While a total cost break down is not yet available, and no one company actually employs the following technique, this institute now proposes much of the nation’s carbon monoxide production needs could be met effectively and efficiently by the following procedure: First, slow-pyrolysis is used to generate up to 35% charcoal and high volumes of CO gas from biomass or municipal solid waste. CO2 emissions scrubbed from industrial sources could then be utilized to more than double CO production, via the chemical reduction of charcoal (CO2 + C = 2CO) and via the Calcor process mentioned above.
Of course, the 2020 Institute still advocates replacing traditional coal power with coal gasification technology, which is capable of producing vast quantities of CO and H2 while producing electricity.
This biomass strategy is a result of the following page: http://www.chm.bris.ac.uk/motm/co/coh.htm. Special thanks to Dr. Mike Thomson for an excellent web page!
Financing: If we assume that equipment would not be for sale if it could not make a profit for the buyer, the long-term financing of our methanol transition should pay for itself by virtue of this assumption. There’s a great amortization calculator available at the following page: http://www.eloan.com/s/amortcalc. It is a handy tool to show how a million dollar piece of equipment can pay for itself with yearly payments of about $75,000 in only 20 years at about 4.5 percent interest. The above figure of $1,000,000 is purely arbitrary, however, the concept that we can finance our own way out of this energy hole is very sound. Vigorous financing in conjunction with tax incentives, guaranteed loan interest rates, purchasing mandates and the resourcefulness of American entrepreneurialism will lead the USA to energy independence!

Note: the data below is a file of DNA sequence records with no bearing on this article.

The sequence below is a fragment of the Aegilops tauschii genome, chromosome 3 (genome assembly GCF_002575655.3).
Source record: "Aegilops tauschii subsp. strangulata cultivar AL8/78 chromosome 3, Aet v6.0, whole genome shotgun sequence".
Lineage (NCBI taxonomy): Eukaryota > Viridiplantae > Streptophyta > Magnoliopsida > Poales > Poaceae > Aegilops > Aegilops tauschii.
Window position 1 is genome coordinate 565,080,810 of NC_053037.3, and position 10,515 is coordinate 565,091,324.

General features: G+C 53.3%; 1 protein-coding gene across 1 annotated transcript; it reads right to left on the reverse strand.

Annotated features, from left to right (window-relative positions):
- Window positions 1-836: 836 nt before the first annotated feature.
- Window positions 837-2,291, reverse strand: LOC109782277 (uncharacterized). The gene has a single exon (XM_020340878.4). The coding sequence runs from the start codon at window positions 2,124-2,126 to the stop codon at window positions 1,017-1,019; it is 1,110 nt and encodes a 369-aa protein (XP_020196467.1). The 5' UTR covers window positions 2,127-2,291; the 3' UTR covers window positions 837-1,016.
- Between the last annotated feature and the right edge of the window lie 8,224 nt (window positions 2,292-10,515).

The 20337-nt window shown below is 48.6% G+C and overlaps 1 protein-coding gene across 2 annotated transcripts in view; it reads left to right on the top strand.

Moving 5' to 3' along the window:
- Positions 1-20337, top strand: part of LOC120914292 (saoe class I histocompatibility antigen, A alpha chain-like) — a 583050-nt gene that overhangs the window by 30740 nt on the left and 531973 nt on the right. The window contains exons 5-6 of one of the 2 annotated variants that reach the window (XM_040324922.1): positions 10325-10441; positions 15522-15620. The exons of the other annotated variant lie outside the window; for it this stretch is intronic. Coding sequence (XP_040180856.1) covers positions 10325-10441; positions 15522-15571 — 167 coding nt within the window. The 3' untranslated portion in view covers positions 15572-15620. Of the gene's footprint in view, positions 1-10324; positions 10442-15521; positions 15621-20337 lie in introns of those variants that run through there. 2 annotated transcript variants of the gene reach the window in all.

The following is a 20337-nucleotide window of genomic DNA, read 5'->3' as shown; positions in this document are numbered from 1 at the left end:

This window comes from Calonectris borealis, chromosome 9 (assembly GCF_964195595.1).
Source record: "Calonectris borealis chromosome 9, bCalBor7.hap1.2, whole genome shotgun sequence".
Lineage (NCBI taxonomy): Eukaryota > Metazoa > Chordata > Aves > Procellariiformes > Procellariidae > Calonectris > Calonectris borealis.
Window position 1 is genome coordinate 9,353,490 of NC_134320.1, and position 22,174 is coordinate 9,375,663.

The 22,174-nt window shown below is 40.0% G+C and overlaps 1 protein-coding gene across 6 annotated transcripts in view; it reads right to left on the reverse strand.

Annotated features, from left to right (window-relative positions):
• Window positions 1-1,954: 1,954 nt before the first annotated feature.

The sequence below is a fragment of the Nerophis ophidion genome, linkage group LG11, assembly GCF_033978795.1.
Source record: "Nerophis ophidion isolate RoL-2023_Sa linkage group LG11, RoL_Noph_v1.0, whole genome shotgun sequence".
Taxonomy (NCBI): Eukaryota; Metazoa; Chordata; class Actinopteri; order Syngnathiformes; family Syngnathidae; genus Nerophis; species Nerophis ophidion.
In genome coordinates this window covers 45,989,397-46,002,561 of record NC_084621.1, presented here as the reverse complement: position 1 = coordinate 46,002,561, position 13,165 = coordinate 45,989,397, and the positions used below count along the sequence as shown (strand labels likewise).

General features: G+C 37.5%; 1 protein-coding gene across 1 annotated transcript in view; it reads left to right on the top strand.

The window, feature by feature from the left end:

The alternative: Without energy independence, we face perpetuated involvement with the Middle East and perhaps new confrontations with other global competitors. Although the invasion and subsequent democratization of Iraq may have been a good call in terms of WMD threat mitigation, as well as a humane gesture to Iraq’s formerly oppressed people, we should not conclude that this segment of the war on terror effort has made our energy stance any more tenable. The United States of America is wise enough and resourceful enough to pursue both a strong defense and energy independence. The hourglass of our nation’s lifespan may rely on the course of action that we as a nation choose to take from this moment on. Adapt to succeed, or perhaps we’ll suffer a grave consequence for our unwillingness to change/improve. Many past civilizations are now relics of the history books for their refusal or inability to change and adapt with changing times. As evidenced by the oil supply modeling available from http://www.peakoil.net/, momentous times of change are now upon us, how will you respond? We welcome support from everyone, in whatever form, in whatever amount. We as a country have recently heard the call for volunteerism in the aftermath of a most grievous national tragedy. The 2020 Institute respectfully asks you to please consider the pursuit of energy independence as a perfect choice among the many great causes.